Each portion of a completed life-long bucket list follows the acronym of M-Y-B-U-C-K-E-T-L-I-S-T. For each prompt, simply create list items that are applicable under each letter of the acronym. That’s all there is to creating a well-rounded, list of potential life experiences. You can see the items that I have added to my list, but I encourage you to create your own serious plan of action, plan of attack for the time that you have remaining on this planet. Or else, you can just spend your time mentally glued to Facebook instead—your choice.

M (people that you want to meet, just because)

  • Bill Bryson

Y (outline your future proud achievements)

  • Pay off my house
  • Put three kids through college
  • Be a cool grandfather
  • Minimize my life
  • Be debt free
  • Have three months of living expenses saved in bank
  • Design and build a phone app

B (buy that special something, for yourself or someone else)

  • Own a classic VW Beetle
  • Attend a SuperBowl game
  • Attend a world Olympics
  • Buttonfly jeans
  • Go deep-sea fishing
  • Own an Airstream travel trailer

U (ultimate challenges that you want to complete)

  • Bicycling:
    • Bicycle from Pittsburgh, PA to Washington, DC on the Great Allegheny Passage and C&O Canal (330mi / 7 days)
    • Bicycle the Montour Trail (59mi / one day)
  • Hiking:
    • Entire Appalachian Trail (2,200mi / six months)
    • Rachael Carson Trail challenge (34mi / single day)
    • Entire Laurel Highlands Hiking Trail (70mi / six days)
    • Walk across Ireland (400mi / 3 weeks)
  • Ride a horse in the desert
  • Running:
    • Run 10k
    • Run half marathon
    • Run full marathon
    • Run an 8-minute mile
  • Read entire encyclopedia set
  • Tour the United States for one complete year, documenting adventures via photographs and journaling

C (conquer a fear)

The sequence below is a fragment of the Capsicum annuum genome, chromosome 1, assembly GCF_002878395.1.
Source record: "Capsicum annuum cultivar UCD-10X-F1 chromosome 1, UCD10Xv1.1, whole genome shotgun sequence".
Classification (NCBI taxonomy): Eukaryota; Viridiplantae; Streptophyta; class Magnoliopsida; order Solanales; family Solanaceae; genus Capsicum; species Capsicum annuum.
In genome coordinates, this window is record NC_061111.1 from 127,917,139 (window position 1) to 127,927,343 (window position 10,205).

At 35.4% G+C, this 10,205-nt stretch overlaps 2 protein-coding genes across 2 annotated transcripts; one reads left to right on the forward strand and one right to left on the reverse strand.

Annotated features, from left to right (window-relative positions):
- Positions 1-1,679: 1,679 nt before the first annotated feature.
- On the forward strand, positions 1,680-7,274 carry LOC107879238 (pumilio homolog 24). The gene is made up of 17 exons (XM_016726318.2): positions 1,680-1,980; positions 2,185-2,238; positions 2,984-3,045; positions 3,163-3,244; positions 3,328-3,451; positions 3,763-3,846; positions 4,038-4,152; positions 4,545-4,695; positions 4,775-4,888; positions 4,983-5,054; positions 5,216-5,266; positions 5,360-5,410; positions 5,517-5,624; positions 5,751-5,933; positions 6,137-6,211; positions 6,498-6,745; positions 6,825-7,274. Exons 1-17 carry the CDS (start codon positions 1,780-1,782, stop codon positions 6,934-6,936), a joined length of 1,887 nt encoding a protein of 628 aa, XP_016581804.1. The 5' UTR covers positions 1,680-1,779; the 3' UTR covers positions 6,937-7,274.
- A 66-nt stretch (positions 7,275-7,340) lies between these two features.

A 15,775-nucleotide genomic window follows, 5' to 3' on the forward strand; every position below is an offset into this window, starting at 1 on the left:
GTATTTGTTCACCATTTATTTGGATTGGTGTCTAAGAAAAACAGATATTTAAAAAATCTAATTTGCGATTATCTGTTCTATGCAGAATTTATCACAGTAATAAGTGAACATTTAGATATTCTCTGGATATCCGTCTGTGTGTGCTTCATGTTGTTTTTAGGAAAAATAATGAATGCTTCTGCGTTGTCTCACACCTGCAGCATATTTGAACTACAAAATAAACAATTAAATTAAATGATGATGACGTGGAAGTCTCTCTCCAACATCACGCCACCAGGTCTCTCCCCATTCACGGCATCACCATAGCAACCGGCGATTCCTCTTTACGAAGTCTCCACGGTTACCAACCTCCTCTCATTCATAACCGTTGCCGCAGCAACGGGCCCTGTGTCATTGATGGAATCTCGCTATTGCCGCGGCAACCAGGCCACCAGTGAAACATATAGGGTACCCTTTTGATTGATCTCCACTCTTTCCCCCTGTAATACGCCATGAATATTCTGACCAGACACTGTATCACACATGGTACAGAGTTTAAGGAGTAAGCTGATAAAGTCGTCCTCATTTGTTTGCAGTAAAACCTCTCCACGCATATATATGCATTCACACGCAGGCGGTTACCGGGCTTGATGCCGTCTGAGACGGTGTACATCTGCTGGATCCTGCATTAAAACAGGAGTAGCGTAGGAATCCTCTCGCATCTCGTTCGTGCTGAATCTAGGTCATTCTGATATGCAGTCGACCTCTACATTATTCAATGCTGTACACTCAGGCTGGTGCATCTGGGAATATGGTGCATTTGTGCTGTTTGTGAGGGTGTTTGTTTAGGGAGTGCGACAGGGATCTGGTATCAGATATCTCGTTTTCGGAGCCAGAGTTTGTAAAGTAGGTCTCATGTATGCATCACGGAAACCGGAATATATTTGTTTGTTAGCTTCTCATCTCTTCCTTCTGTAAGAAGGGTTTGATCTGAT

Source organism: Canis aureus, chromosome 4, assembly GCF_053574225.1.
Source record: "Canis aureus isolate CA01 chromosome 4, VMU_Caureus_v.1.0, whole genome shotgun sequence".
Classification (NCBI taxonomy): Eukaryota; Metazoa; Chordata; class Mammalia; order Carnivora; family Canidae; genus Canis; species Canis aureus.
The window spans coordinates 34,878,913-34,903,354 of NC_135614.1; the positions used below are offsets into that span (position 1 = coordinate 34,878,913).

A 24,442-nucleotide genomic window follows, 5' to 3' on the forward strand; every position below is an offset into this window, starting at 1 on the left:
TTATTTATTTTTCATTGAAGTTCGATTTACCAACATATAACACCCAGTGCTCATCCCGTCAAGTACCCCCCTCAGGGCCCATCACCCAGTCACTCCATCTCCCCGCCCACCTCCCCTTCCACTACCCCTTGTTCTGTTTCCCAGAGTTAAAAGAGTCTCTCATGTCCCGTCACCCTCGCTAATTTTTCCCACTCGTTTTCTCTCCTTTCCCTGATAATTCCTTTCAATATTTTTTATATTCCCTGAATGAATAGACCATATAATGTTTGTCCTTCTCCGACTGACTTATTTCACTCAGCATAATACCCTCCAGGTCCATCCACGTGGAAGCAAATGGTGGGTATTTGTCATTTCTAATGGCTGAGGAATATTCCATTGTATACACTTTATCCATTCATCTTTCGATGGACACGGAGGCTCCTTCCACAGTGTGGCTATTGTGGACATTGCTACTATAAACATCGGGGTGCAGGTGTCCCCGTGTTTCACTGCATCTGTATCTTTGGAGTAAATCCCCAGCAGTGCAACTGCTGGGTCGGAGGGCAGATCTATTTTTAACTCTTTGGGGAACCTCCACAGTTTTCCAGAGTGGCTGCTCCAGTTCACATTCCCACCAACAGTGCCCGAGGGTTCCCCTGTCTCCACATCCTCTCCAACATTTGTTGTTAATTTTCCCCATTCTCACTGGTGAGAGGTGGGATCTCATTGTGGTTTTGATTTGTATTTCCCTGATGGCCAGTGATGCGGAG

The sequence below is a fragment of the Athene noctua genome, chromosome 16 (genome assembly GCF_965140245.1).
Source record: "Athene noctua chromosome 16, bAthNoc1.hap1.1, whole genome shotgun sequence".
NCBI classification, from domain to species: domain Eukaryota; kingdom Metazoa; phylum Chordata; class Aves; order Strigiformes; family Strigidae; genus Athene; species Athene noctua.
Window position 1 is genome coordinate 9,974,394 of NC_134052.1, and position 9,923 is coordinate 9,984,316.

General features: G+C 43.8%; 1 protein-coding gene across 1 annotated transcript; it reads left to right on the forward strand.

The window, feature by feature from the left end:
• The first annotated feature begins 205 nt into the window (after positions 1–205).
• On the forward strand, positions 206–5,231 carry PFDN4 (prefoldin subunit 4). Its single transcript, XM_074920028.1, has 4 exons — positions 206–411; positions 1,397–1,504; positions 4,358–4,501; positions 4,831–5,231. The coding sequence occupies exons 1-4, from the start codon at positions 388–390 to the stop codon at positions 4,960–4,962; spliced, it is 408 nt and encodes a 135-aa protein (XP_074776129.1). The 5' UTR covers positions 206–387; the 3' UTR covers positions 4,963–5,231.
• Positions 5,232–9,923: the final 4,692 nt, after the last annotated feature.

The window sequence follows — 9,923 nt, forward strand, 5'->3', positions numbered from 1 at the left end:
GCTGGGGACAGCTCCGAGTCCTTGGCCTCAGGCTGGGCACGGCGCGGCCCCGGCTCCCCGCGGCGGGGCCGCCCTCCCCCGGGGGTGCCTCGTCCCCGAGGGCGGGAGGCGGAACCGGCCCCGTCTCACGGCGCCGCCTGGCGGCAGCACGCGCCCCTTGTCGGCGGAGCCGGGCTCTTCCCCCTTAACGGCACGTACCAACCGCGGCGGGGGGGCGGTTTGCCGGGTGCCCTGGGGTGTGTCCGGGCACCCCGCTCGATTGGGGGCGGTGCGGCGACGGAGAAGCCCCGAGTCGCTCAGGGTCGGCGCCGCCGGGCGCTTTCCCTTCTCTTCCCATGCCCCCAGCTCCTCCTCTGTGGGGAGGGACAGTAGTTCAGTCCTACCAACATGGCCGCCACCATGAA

• Play guitar in front of an audience
  • Skinny dip
  • Learn math

K (acts of kindness for other people)

  • Missionary trip in third world country
  • Hold someone’s hand when they die

E (express yourself)

  • Get a professional, straight razor shave at a barbershop
  • Learn and create latte art
  • Achieve my ideal weight and BMI
  • Make my own sushi
  • Make my own egg rolls from Diana’s recipe (read the story)
  • Learn graffiti
  • Create a message in a bottle and deploy

T (take lessons)

  • Learn to play the guitar better
  • Learn that ukulele, finally!
  • Surfing
  • Scuba
  • Learn conversational Spanish
  • Learn fly fishing

L (leave a personal legacy)

  • Live a life that is true to myself, not others’ expectations
  • Renew my wedding vows
  • Commit my personal thoughts, feelings, and beliefs to paper for my children and future grandchildren (aka Project 365)
  • Create a time capsule

I (idiotic stuff)

  • Spend entire day (week) in silence without talking
  • Fast for three days, water only
  • Carry a totem in my pocket, everyday for one year, give it away after one year
  • Leave letter to myself in an obscure library book
  • Try a flaming shot
  • Do a polar bear plunge
  • Try paintball

S (satisfy a curiosity)

  • Ride in a hot air balloon
  • Skydive
  • Bungee jump
  • Eat an insect
  • Smoke an expensive cigar
  • Indoor skydive
  • Be an extra in a movie
  • Get a caricature drawing done
  • Have tea while in Britain
  • Find buried treasure with a metal detector
  • Pan for gold
  • Ride a Vespa scooter
  • Watch an eclipse (read the story)
  • Watch a total eclipse
  • Try paddle boarding
  • Rock climbing

T (travel adventures)

  • My entire travel list was already documented as the subject of a previous story titled Wanderlust.